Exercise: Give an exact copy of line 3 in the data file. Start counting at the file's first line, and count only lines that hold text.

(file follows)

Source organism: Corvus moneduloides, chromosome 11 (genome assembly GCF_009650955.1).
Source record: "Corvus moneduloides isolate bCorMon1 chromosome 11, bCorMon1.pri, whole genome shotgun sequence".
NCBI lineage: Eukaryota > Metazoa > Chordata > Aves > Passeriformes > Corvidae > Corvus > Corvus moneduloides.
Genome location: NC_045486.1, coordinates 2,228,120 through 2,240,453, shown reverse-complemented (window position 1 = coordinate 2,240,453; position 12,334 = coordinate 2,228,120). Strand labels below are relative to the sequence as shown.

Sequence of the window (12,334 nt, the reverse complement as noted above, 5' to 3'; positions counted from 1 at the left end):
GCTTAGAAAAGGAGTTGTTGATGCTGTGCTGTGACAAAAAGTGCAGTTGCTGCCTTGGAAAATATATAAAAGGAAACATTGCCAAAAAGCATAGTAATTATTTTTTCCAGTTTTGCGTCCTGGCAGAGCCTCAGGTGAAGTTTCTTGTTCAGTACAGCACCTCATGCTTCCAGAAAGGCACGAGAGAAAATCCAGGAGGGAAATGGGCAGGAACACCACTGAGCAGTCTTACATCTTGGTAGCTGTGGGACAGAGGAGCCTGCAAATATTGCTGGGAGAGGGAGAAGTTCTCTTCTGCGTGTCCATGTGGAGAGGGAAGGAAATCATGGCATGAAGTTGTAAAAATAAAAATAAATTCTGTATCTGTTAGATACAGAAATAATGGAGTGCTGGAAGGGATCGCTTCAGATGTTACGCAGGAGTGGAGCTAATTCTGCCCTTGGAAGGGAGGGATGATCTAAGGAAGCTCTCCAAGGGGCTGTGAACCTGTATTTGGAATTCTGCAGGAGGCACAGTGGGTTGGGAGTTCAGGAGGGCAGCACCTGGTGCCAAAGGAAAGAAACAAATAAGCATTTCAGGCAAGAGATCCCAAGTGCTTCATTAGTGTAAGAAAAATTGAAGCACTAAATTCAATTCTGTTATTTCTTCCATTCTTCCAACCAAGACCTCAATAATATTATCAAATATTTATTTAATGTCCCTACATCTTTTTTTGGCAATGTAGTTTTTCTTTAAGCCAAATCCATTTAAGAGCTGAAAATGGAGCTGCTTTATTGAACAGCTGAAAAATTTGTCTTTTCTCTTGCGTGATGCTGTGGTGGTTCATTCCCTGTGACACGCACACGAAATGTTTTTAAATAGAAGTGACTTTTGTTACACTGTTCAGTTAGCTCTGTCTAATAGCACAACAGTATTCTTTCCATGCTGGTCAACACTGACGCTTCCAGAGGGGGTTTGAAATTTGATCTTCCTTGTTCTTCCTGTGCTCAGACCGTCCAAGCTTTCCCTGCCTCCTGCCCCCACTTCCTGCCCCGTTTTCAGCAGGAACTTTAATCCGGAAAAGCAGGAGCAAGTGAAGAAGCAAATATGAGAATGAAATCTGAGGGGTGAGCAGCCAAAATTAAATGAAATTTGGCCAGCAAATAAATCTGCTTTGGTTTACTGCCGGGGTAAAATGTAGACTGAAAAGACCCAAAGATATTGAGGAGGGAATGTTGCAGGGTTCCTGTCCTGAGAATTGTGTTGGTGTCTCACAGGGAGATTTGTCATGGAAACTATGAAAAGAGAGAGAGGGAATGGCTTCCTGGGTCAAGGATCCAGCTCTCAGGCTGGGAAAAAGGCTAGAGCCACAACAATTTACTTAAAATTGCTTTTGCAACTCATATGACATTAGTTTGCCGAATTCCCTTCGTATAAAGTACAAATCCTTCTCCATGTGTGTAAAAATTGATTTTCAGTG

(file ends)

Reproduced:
NCBI lineage: Eukaryota > Metazoa > Chordata > Aves > Passeriformes > Corvidae > Corvus > Corvus moneduloides.